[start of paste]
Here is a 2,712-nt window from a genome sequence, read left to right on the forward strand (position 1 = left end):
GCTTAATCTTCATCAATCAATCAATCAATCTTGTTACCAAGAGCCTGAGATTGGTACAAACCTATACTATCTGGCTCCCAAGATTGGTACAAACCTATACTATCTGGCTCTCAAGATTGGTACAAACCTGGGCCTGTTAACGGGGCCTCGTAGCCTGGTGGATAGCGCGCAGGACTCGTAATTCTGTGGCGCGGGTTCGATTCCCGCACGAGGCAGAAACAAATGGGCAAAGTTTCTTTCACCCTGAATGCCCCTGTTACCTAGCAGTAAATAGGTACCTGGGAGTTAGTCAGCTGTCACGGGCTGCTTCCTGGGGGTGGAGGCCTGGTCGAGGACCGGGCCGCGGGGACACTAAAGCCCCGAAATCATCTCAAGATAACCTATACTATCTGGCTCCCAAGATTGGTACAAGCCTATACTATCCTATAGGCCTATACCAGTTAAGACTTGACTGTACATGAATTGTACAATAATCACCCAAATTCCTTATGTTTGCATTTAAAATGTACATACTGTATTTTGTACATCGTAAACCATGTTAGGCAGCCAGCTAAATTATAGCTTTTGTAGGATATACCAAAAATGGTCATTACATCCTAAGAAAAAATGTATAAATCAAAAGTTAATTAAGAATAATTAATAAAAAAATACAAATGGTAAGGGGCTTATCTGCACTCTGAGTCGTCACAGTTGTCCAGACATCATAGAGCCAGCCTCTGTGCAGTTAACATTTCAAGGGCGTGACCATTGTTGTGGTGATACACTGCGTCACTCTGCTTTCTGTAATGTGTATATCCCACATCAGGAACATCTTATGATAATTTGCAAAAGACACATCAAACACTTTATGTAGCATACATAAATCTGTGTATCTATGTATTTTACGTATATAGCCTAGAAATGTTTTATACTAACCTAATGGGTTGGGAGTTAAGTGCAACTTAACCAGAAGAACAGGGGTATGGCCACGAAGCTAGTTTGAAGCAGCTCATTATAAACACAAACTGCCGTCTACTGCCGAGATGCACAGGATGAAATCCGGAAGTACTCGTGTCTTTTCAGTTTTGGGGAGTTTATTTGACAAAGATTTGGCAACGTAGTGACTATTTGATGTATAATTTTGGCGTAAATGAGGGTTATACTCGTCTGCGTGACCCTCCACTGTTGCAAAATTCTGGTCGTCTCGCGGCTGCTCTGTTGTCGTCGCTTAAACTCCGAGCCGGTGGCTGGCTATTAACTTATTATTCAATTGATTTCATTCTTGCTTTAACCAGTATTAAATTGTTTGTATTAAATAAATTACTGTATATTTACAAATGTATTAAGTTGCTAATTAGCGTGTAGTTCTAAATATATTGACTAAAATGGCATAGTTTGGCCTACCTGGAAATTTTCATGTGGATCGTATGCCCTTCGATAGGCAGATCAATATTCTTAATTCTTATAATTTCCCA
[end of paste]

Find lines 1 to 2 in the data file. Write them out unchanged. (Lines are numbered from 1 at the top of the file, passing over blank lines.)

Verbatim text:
Here is a 2,712-nt window from a genome sequence, read left to right on the forward strand (position 1 = left end):
GCTTAATCTTCATCAATCAATCAATCAATCTTGTTACCAAGAGCCTGAGATTGGTACAAACCTATACTATCTGGCTCCCAAGATTGGTACAAACCTATACTATCTGGCTCTCAAGATTGGTACAAACCTGGGCCTGTTAACGGGGCCTCGTAGCCTGGTGGATAGCGCGCAGGACTCGTAATTCTGTGGCGCGGGTTCGATTCCCGCACGAGGCAGAAACAAATGGGCAAAGTTTCTTTCACCCTGAATGCCCCTGTTACCTAGCAGTAAATAGGTACCTGGGAGTTAGTCAGCTGTCACGGGCTGCTTCCTGGGGGTGGAGGCCTGGTCGAGGACCGGGCCGCGGGGACACTAAAGCCCCGAAATCATCTCAAGATAACCTATACTATCTGGCTCCCAAGATTGGTACAAGCCTATACTATCCTATAGGCCTATACCAGTTAAGACTTGACTGTACATGAATTGTACAATAATCACCCAAATTCCTTATGTTTGCATTTAAAATGTACATACTGTATTTTGTACATCGTAAACCATGTTAGGCAGCCAGCTAAATTATAGCTTTTGTAGGATATACCAAAAATGGTCATTACATCCTAAGAAAAAATGTATAAATCAAAAGTTAATTAAGAATAATTAATAAAAAAATACAAATGGTAAGGGGCTTATCTGCACTCTGAGTCGTCACAGTTGTCCAGACATCATAGAGCCAGCCTCTGTGCAGTTAACATTTCAAGGGCGTGACCATTGTTGTGGTGATACACTGCGTCACTCTGCTTTCTGTAATGTGTATATCCCACATCAGGAACATCTTATGATAATTTGCAAAAGACACATCAAACACTTTATGTAGCATACATAAATCTGTGTATCTATGTATTTTACGTATATAGCCTAGAAATGTTTTATACTAACCTAATGGGTTGGGAGTTAAGTGCAACTTAACCAGAAGAACAGGGGTATGGCCACGAAGCTAGTTTGAAGCAGCTCATTATAAACACAAACTGCCGTCTACTGCCGAGATGCACAGGATGAAATCCGGAAGTACTCGTGTCTTTTCAGTTTTGGGGAGTTTATTTGACAAAGATTTGGCAACGTAGTGACTATTTGATGTATAATTTTGGCGTAAATGAGGGTTATACTCGTCTGCGTGACCCTCCACTGTTGCAAAATTCTGGTCGTCTCGCGGCTGCTCTGTTGTCGTCGCTTAAACTCCGAGCCGGTGGCTGGCTATTAACTTATTATTCAATTGATTTCATTCTTGCTTTAACCAGTATTAAATTGTTTGTATTAAATAAATTACTGTATATTTACAAATGTATTAAGTTGCTAATTAGCGTGTAGTTCTAAATATATTGACTAAAATGGCATAGTTTGGCCTACCTGGAAATTTTCATGTGGATCGTATGCCCTTCGATAGGCAGATCAATATTCTTAATTCTTATAATTTCCCA